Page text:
"This letter was so much about saving the rain forest and printed on tree-free paper, I was curious to see if it was true or not — and it turns out it’s not true," Mr. Campbell told the Washington Times. (Tree-free) Pulp Fiction

Washington Times investigative reporter Audrey Hudson is hot on the trail of another wild one.

Having recently sent the fur flying in the lynx scandal, wherein a group of federal and state wildlife workers were found to have submitted false evidence of the endangered cat in three national forests (read: Here a Lynx, There a Lynx), Ms. Hudson is now focusing her sights on the tree-lovin’ Rainforest Action Network.

It seems the group has been sending out a fundraising solicitation to support its efforts to protect rain forests. In the letter, the group asks for additional contributions to offset the higher costs of using "tree-free" paper in the mailing. Only there’s one slight problem: lab tests reportedly show the paper contains "virtually all wood pulp, including maple, beech, birch, spruce, hemlock, fir and ash." (Not the poor little ash!) This, according to fiber analysis conducted on the paper by Walter J. Rantanen, a supervisor at Integrated Paper Service Inc., an independent testing and research laboratory in Wisconsin.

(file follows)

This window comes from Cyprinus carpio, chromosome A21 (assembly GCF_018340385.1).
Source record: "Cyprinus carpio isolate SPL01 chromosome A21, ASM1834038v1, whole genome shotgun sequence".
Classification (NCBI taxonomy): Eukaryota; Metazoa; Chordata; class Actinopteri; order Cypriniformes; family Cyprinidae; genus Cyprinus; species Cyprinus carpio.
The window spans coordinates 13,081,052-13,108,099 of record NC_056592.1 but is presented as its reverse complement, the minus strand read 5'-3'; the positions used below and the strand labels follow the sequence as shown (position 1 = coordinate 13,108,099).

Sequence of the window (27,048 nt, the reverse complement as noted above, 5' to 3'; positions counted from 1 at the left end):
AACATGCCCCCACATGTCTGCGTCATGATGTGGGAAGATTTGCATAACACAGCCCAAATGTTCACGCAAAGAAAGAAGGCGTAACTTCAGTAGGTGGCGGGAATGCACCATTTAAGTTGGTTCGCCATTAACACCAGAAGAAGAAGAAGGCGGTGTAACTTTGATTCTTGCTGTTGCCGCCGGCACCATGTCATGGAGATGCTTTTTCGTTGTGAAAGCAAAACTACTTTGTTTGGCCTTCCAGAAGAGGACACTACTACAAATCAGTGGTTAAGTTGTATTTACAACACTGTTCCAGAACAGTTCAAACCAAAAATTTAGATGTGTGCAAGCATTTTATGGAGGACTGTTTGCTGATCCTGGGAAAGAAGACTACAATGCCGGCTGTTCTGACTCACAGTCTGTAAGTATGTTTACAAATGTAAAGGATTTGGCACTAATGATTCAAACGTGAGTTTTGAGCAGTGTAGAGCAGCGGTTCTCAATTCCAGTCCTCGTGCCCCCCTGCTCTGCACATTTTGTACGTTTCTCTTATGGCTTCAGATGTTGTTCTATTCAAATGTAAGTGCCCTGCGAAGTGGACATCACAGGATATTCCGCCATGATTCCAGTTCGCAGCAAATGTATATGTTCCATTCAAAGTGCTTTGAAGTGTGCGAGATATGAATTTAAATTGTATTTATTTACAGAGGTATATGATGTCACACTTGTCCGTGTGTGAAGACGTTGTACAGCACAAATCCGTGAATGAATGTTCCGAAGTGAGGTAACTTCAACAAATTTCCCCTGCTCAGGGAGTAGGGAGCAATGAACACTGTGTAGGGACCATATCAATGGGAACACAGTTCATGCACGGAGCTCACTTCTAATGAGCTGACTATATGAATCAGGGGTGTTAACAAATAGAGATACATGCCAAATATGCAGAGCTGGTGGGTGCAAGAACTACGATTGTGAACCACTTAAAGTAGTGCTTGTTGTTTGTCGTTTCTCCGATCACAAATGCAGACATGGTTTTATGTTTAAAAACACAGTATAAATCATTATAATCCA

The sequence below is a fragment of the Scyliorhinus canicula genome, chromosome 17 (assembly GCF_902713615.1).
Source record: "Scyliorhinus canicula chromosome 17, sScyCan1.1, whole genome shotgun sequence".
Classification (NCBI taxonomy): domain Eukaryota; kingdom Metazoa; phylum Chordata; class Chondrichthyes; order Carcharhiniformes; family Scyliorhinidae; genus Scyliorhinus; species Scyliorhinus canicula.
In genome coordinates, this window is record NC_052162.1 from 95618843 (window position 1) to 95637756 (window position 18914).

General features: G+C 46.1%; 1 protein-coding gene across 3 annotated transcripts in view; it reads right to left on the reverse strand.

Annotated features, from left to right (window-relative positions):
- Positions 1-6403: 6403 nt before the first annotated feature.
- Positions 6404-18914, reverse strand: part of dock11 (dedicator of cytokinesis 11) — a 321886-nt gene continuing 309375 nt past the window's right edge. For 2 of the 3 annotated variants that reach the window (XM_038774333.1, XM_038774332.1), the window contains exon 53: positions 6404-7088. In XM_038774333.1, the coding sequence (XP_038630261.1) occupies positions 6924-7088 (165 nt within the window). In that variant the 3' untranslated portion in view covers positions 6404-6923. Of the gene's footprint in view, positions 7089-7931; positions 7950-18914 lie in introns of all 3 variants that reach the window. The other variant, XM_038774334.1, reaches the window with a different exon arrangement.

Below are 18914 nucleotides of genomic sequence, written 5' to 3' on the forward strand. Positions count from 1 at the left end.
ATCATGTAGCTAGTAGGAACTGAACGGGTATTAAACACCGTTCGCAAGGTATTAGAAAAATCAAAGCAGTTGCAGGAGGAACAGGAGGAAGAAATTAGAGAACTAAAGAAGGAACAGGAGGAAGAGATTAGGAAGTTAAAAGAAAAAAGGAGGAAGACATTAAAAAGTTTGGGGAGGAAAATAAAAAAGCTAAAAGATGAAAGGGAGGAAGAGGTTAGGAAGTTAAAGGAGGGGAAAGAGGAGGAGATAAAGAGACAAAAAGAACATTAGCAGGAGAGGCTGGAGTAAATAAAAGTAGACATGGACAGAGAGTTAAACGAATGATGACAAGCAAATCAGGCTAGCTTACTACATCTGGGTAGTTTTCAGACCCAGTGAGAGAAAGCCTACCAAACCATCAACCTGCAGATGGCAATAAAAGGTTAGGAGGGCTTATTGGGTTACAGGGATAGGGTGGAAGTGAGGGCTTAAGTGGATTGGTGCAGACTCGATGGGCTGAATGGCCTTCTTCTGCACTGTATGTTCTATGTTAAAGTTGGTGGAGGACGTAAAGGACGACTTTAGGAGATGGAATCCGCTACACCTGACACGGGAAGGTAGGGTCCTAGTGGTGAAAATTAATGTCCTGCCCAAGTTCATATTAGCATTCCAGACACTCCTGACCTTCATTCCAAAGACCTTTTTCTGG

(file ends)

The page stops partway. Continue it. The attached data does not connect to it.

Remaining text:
Mr. Rantanen was hired by California resident John Campbell, who obtained a suspect letter. A "Republican fundraiser," Mr. Campbell — no stranger to the tricks of the trade — smelled a rat. "This letter was so much about saving the rain forest and printed on tree-free paper, I was curious to see if it was true or not — and it turns out it’s not true," Mr. Campbell told the Washington Times.

Sara Brown Riggs of the Rainforest Action Network says Mr. Campbell’s claims are false: "We wrote the book on tree-free paper, so we are confident that this is just a hoax."

Perhaps. But that’s not stopping Mr. Campbell from pursuing the matter with the U.S. Postal Inspector. Attempting to solicit funds through the U.S. mail through false or fraudulent pretenses is a federal crime. In a letter to the Postal Inspector, Mr. Campbell writes: "I urge you to take action to ensure that this organization which raises millions of dollars annually is deterred from making any future efforts to defraud the public."

Our research shows there’s a John Campbell in California who is Chairman of Pacific Lumber Company, a group much-maligned by the Rainforest Action Network. Any relation? Probably not, but that’s how conspiracy theories are born.

February 28, 2002
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